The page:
One of Italy’s most beautiful stretches of coastline, the Promontory of Portofino is not exactly a pristine wilderness: the day trippers and yachts of the rich and famous have seen to that. But it remains one of the most important natural habitats between La Spezia and the French border – one, say ecologists, that deserves the protection of a national park – and it does have spectacular scenery. Now the whole area is under the protection of the Parco Naturale Regionale del Monte di Portofino (Mount of Portofino Regional Nature Park).
Sailing is the best way to explore this most romantic of coasts. The stretch from Portofino to the aptly named Golfo Paradiso is an unforgettable odyssey of high cliffs, turquoise seas, silver olive trees, green pines and rock-perched pastel villages. The secluded bay of San Fruttuoso – where an Abbey has been erected, during the Middle Ages, in an isolated location – is one of the indisputable highlights of the area. The Abbey can be – most poetically – reached from the sea, but it can also be accessed via long-winding paths that are nonetheless worth the effort for the superb views they afford along the way.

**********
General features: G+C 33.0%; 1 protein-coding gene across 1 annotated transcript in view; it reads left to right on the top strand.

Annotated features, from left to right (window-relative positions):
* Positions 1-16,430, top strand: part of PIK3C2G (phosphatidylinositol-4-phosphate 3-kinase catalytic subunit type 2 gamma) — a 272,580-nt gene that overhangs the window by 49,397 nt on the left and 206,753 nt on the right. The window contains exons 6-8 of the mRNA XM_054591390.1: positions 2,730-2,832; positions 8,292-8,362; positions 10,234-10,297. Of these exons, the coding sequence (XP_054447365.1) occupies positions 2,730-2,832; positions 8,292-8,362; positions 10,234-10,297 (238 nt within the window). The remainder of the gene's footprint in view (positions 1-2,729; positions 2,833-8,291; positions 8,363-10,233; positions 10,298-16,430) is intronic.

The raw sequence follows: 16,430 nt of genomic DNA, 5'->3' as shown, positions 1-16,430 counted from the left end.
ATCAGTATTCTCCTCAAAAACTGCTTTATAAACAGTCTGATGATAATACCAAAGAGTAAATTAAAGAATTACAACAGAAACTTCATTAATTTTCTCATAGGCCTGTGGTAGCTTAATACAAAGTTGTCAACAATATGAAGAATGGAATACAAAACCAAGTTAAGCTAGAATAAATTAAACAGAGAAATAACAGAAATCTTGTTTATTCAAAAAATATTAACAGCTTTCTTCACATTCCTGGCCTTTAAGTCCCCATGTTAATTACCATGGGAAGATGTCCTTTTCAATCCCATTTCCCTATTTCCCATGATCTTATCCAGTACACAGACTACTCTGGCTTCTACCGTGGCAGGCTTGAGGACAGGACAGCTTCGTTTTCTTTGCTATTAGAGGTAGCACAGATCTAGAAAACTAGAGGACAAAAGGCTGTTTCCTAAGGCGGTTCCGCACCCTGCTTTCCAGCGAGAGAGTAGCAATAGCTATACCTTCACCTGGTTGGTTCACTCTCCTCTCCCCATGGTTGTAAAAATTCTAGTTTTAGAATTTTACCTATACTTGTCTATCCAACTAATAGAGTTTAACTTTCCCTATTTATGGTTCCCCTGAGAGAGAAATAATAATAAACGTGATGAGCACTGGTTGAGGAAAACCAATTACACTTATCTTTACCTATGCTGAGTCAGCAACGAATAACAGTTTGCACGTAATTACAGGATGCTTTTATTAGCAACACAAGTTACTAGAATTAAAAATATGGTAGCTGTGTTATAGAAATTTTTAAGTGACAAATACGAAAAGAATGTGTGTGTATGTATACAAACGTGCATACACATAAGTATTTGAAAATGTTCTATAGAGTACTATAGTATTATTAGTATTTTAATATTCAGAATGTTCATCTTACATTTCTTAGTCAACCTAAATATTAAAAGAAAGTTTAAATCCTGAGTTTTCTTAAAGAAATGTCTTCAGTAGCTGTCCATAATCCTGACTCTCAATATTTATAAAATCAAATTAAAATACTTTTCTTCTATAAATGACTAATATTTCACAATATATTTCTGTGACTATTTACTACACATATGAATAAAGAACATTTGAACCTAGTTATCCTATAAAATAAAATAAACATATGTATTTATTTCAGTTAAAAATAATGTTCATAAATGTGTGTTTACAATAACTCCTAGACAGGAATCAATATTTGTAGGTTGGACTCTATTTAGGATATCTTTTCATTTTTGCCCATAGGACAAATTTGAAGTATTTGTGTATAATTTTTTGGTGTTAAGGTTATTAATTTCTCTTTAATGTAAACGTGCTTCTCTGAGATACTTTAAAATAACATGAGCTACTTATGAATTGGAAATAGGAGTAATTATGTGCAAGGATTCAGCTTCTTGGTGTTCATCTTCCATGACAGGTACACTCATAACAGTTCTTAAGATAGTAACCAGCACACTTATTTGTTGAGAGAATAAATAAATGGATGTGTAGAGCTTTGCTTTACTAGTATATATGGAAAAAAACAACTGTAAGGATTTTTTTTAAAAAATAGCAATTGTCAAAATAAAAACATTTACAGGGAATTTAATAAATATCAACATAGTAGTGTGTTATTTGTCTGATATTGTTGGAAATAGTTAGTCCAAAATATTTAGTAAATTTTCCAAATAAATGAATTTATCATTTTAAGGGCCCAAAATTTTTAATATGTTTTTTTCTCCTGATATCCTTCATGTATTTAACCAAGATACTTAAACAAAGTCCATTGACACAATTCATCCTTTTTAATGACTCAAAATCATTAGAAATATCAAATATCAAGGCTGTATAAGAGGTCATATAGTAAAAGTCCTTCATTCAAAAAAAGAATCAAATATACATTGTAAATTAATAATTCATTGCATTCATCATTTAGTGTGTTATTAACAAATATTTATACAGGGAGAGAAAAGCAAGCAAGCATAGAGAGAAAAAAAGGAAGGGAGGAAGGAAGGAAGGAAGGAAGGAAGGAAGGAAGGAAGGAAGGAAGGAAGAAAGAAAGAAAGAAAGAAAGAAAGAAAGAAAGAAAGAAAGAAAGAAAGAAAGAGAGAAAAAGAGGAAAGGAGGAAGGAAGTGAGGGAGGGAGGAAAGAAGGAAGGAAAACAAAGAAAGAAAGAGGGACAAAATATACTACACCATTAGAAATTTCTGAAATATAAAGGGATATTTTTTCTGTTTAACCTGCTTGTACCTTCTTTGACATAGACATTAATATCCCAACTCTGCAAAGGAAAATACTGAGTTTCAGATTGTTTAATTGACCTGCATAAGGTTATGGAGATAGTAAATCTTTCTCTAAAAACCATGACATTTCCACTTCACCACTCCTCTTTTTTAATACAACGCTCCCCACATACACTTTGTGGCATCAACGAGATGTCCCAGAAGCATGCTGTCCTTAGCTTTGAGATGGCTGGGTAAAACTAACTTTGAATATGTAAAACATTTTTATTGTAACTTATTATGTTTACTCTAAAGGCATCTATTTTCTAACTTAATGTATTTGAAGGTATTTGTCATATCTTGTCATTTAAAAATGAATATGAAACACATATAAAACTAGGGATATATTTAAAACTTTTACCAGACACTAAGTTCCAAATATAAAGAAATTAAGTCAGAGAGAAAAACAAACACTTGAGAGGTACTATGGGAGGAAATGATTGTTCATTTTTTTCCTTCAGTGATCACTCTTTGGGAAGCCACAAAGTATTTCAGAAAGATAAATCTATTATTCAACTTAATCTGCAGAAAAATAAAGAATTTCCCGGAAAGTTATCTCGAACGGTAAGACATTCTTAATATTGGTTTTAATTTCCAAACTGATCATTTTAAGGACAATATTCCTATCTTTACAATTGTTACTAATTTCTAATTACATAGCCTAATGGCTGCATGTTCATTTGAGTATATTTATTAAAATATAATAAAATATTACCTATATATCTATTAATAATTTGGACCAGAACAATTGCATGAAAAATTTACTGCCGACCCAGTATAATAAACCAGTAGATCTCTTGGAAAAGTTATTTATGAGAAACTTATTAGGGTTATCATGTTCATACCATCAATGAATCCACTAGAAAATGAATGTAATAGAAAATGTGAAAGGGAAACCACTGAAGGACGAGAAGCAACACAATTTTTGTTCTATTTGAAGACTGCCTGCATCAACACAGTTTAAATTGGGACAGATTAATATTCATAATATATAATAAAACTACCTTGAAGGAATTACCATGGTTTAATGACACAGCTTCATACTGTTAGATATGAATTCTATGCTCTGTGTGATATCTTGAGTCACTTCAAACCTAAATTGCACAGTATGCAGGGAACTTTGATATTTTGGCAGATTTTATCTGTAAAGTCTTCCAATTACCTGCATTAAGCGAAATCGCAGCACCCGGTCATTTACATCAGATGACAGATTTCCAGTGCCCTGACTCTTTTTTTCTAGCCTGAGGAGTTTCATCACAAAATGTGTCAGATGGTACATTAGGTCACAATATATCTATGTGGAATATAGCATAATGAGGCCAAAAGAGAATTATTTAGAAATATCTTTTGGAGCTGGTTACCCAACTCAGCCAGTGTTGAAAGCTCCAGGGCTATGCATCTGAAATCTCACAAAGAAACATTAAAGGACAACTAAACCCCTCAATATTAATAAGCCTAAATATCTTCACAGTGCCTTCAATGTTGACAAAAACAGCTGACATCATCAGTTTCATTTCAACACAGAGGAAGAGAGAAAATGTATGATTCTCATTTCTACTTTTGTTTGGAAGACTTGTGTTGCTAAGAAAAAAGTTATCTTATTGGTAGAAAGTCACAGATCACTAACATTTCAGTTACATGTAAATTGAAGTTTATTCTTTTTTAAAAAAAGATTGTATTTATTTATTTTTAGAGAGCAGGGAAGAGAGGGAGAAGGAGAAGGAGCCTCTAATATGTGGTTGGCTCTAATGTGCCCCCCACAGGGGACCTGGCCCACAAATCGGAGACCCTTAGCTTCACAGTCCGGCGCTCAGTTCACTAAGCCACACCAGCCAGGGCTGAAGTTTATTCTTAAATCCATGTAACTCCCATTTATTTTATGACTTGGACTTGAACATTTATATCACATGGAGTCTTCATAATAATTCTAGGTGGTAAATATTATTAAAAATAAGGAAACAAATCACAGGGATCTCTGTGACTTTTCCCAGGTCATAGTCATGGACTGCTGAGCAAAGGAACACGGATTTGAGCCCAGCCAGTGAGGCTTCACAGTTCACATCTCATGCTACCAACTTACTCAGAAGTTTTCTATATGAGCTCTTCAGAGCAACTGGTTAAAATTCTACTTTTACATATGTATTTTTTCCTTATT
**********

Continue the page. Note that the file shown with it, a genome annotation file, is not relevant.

In fact, on terra firma the Portofino Promontory is almost equally stunning. A spine of limestone hills divides its jumble of valleys, crossing the headland from east to west and rising to the Mount of Portofino (Monte di Portofino, 610 m). On warm herb-scented days walking here is a gentle and unmitigated pleasure; the views are stupendous, the vegetation luxuriant and the paths excellent. Tracks start from most of the towns and villages around the promontory – Portofino, Camogli and Santa Margherita Ligure – and push into an interior still largely unscarred by roads.